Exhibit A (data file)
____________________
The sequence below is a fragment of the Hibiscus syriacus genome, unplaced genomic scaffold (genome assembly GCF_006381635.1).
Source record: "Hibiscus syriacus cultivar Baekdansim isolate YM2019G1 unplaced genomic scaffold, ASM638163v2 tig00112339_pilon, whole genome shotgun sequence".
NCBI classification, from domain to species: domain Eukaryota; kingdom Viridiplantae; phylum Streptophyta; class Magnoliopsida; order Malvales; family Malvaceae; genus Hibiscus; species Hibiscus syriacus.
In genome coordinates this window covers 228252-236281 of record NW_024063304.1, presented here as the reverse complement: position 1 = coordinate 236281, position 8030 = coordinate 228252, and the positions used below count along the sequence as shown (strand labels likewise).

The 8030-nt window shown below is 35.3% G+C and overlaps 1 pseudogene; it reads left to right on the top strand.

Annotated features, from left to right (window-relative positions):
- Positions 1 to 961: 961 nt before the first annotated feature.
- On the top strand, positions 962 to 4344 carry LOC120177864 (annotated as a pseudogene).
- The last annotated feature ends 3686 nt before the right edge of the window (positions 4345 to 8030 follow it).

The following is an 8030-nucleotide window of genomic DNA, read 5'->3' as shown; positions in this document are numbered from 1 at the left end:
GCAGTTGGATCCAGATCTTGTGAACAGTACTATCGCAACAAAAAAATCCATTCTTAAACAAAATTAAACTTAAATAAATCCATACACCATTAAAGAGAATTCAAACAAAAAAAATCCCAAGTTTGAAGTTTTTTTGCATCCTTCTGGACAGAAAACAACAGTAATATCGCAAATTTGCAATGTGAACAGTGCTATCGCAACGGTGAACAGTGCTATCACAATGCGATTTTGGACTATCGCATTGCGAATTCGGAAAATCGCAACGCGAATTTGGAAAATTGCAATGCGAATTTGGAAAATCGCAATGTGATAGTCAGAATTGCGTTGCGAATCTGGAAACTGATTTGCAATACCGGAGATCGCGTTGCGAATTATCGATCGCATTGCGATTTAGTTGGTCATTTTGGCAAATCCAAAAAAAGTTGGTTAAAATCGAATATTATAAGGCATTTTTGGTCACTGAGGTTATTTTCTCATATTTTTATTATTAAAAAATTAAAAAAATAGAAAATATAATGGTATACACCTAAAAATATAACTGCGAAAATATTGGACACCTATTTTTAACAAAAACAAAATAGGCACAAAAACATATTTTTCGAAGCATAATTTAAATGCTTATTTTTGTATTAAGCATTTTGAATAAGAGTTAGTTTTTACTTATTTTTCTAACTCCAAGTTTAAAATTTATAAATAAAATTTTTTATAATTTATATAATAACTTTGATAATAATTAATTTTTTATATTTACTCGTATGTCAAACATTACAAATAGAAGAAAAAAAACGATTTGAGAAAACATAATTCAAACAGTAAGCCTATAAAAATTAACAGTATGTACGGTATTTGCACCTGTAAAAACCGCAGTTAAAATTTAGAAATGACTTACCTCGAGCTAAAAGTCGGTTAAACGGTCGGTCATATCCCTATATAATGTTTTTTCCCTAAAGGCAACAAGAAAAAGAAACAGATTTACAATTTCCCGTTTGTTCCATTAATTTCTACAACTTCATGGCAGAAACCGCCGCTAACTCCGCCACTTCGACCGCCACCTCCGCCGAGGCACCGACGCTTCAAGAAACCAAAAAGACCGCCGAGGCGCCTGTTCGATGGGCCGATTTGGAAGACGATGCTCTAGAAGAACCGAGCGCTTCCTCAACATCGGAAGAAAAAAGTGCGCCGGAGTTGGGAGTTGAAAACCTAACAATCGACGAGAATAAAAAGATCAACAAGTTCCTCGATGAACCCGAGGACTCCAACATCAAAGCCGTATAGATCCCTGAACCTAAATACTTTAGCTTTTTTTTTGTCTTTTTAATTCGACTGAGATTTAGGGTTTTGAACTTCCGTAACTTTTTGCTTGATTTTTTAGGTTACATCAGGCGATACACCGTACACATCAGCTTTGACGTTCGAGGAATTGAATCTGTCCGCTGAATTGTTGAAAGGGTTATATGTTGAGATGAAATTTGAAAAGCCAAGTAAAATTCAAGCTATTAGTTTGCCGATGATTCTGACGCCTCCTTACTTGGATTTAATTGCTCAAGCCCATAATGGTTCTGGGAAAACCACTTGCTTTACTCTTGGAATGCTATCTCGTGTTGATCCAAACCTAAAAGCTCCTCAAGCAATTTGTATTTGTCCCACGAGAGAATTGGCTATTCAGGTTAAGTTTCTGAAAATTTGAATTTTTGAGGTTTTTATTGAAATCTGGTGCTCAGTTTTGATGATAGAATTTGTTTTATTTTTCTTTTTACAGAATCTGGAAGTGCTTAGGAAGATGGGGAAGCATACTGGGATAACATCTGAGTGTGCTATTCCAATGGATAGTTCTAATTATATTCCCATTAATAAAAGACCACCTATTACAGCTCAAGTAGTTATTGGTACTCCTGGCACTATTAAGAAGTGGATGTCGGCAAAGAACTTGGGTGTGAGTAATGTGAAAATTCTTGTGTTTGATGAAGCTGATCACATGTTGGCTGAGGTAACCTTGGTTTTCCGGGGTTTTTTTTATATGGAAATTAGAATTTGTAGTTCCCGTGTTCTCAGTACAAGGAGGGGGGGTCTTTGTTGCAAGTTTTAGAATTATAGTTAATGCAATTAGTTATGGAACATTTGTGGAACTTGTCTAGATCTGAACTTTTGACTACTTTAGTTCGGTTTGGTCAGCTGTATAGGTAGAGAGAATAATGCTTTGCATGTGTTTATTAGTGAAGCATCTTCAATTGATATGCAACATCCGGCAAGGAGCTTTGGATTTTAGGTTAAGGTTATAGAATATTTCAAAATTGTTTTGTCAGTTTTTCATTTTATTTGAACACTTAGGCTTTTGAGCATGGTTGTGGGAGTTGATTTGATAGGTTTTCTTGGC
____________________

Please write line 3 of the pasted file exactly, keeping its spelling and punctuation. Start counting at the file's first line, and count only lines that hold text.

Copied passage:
NCBI classification, from domain to species: domain Eukaryota; kingdom Viridiplantae; phylum Streptophyta; class Magnoliopsida; order Malvales; family Malvaceae; genus Hibiscus; species Hibiscus syriacus.